Excerpt: Triangle: A Memoir of Black Caesar
Cassine, Ile de la Tortue, 1712
The sweet, sharp smell of smoke from the boucan mingled with a thick morning mist that veiled the small cove at Cassine. Collin was startled from his languor near the breakfast fire by voices that hailed through the thick fog. He hadn’t at first recognized the one to be Israel Hands, but Revenge, though unseen, was now anchored in the mist-shrouded cove. Grace a Dieu, bearing Teach and his crew, would not be far behind.
Collin, Henri, Oguna, her young assistant, Abana, and the crew of Grande Maronage had spent nearly a week hold up on Tortuga. LeFavre was surprised, even elated to see them. Of course he recognized Henri right away and tried to convince him to fight, but Henri refused, not needing the money and not much liking the sport. It took longer for LaFavre to remember how it was that he knew Collin, but when he’d done suggesting that Henri owed him for the man he’d killed years before, he remembered that Collin had come with Teach and Rogers, hunting treasure. He asked how Teach was doing and Collin explained that he and Henri were waiting for Teach to arrive, that his ships, Grace a Dieu, and, Revenge, had fallen behind in their voyage from Africa, caught up in a storm that swept them off course.
While they bided their time at Cassine, Henri had been able to recruit sixty buccaneers to go with them to Chateau Verettes at Port Mara, across the channel, the next stop on his voyage of vengeance. For his part, Collin had spent the time healing from his wounds, under Oguna’s, mystical care. By demonstrating the powers of Obeah on him, the Dyula witch had built a large clientele among the bucaneers, who suffered from all manner of disease and injury.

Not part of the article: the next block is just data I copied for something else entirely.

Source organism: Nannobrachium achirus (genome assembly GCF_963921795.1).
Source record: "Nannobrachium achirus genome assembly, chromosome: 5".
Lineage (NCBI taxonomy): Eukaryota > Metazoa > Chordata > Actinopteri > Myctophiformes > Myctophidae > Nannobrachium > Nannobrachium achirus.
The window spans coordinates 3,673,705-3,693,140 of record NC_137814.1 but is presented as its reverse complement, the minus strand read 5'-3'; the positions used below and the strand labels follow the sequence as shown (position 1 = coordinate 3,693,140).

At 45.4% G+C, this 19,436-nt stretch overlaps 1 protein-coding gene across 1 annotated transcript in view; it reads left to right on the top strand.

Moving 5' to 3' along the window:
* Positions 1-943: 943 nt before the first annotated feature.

Collin Aldworth’s Journal, May, 1712
This day has caused me to wonder, for the first tyme, how Henri and the other Africans of his crew see me. Am I truly his friend, or am I one of the ‘whyte jackals” he so viciously hates? One that, perhaps, he tolerates on the basis of some long passed indebtedness.
We returned to the ships, all but empty handed. I could only wretch over the side of the boat as we rowed to our ship. I wretched until there was nothing left inside. I am dizzy from the knock on my head and sick from all I have seen. I know, in spyte of all the rhum the world may offer me, I will never erase the images of this day from my mynde. And now I have seen both sydes of the savage evil of this trade in souls, both the offense and the retribution. Only God can sayve us from this evil, this Devil’s Triangle in which we live.
Cassine, Tortuga, 1712